…How did it come to this? At the weekend the radical left separatist CUP finally agreed to support the regional government’s budget for 2017, on condition that a referendum is held by September. They threaten to let the Catalan government fall otherwise. And this week there have been reports that the regional government is considering to bring the referendum forward to before the summer, which has alarmed Spanish centralists who want to avoid a vote at all cost.
Many years ago, the CEO of a newspaper chain thought it a great idea to make me a circulation manager. It was an odd thing to do, but this newspaper executive wanted to make me a general manager of one of the newspaper in the chain, knew I had both editorial and advertising experience, but felt it would be a good idea for me to also have circulation experience.
What a concept, right?
Well, I was a circulation manager for six months, and when I had to order my own new business cards I put the title Circulation Director on them just to piss off some of the other managers in the company who thought I was nuts to agree to move from ad director to circulation. It was a great six months, one where I learned a ton.
One thing I learned was that newspapers simply are not aggressive enough in selling themselves. They rely on independent contractors to throw papers out their car windows, but who do not go door to door like paper boys used to do, to sell subscriptions. Some papers won’t deliver to “tough” neighborhoods, or change the number of papers in racks when one rack sells out, but the other doesn’t sell any.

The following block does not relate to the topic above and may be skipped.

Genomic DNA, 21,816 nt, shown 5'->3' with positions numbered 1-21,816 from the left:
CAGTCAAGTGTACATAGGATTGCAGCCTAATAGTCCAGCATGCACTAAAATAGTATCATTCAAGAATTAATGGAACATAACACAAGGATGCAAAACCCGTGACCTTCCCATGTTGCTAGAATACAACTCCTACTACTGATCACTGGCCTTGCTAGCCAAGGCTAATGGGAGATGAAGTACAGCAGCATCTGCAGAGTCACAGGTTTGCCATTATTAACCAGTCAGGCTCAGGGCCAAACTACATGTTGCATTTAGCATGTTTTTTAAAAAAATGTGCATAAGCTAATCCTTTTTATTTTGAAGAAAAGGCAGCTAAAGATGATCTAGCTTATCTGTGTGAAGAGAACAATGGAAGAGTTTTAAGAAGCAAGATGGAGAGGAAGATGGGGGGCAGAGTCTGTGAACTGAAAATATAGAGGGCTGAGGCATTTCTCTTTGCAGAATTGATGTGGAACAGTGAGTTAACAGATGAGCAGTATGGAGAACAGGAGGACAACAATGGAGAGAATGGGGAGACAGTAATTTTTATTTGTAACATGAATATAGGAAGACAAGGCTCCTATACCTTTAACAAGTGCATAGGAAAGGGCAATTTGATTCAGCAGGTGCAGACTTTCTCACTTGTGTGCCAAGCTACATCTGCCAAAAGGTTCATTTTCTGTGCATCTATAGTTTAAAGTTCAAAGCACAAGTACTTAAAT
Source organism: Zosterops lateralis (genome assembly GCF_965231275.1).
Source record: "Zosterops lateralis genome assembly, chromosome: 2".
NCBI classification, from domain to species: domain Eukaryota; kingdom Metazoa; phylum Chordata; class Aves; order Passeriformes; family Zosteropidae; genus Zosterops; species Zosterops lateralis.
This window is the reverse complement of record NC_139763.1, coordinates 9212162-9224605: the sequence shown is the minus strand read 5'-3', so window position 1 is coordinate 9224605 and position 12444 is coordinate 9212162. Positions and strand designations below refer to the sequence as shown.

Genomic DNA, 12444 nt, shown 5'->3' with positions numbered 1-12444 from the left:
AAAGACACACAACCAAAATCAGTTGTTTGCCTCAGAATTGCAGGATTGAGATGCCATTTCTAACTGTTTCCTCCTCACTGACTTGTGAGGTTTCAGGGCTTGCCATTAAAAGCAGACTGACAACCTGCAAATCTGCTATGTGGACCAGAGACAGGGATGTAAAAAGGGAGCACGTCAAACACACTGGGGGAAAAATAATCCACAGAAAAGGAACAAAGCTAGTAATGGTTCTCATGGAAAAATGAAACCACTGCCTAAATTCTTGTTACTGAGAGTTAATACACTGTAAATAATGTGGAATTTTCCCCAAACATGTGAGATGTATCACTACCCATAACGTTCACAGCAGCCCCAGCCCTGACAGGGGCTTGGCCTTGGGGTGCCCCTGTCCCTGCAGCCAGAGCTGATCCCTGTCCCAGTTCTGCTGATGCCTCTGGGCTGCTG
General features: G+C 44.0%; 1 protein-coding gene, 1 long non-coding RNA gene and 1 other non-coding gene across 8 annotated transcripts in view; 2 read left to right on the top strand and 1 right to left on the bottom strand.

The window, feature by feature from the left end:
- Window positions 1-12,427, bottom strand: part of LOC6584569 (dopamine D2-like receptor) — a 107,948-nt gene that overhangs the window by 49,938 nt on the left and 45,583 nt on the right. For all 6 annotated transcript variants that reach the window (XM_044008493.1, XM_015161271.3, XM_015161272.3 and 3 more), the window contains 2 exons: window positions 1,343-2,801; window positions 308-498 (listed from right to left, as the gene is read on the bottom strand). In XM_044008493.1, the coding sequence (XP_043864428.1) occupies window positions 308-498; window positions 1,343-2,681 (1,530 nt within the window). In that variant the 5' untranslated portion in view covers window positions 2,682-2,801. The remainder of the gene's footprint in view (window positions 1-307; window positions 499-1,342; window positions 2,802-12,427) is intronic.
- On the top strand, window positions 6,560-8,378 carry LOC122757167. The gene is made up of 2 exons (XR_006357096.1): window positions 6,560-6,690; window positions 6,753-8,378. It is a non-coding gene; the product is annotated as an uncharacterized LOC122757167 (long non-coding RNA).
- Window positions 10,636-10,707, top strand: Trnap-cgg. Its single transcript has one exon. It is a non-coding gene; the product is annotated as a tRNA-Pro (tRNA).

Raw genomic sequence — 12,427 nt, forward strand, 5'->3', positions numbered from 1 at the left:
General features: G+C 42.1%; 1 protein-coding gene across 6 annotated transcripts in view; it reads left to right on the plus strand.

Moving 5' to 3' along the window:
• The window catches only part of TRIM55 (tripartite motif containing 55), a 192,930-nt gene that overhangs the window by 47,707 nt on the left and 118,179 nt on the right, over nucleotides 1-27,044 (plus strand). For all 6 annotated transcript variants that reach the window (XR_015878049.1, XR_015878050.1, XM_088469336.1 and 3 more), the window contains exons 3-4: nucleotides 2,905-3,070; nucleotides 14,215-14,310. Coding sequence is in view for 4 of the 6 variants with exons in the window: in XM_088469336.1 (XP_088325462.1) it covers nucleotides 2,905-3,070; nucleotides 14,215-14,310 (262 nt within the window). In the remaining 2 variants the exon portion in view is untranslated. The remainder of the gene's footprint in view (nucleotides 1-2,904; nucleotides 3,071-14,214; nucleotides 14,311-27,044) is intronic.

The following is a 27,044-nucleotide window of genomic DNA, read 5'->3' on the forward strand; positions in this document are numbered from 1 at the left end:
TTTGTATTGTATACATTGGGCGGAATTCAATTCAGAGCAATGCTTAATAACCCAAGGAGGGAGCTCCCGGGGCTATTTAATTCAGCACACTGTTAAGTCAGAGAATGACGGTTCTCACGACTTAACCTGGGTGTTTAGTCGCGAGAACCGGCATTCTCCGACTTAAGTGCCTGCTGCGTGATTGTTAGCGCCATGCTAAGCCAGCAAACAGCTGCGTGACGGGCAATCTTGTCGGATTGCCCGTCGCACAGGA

I’m proud to say that in my short time as circ manager I increased single copy sales by 20 percent and overall circulation by nearly 10 percent simply by being more aggressive.
Today, however, it is actually becoming hard to buy a paper on the streets of many cities. Newsstands are disappearing, and racks being pulled up.
A lone Pittsburgh Tribune-Review vending machine, on the corner of Broad Street and Highland Avenue in East Liberty, is one of the few remnants of Pittsburgh’s once-thriving print newspaper industry.
“We’re trying to get them all picked up but there may be a few out there we’ll have to get later,” said Alan Bowlby, distribution manager for Trib Total Media…
…The dwindling numbers of vending machines, also known as coin racks, honor boxes and newsracks, from the landscape isn’t unique to Pittsburgh.
They’re a casualty of the nationwide decline of the newspaper industry and transition to online-only content.
At one time, more than 250 Tribune-Review newsracks peppered the city. Most have been collected and taken to the paper’s Newsworks facility in Warrendale.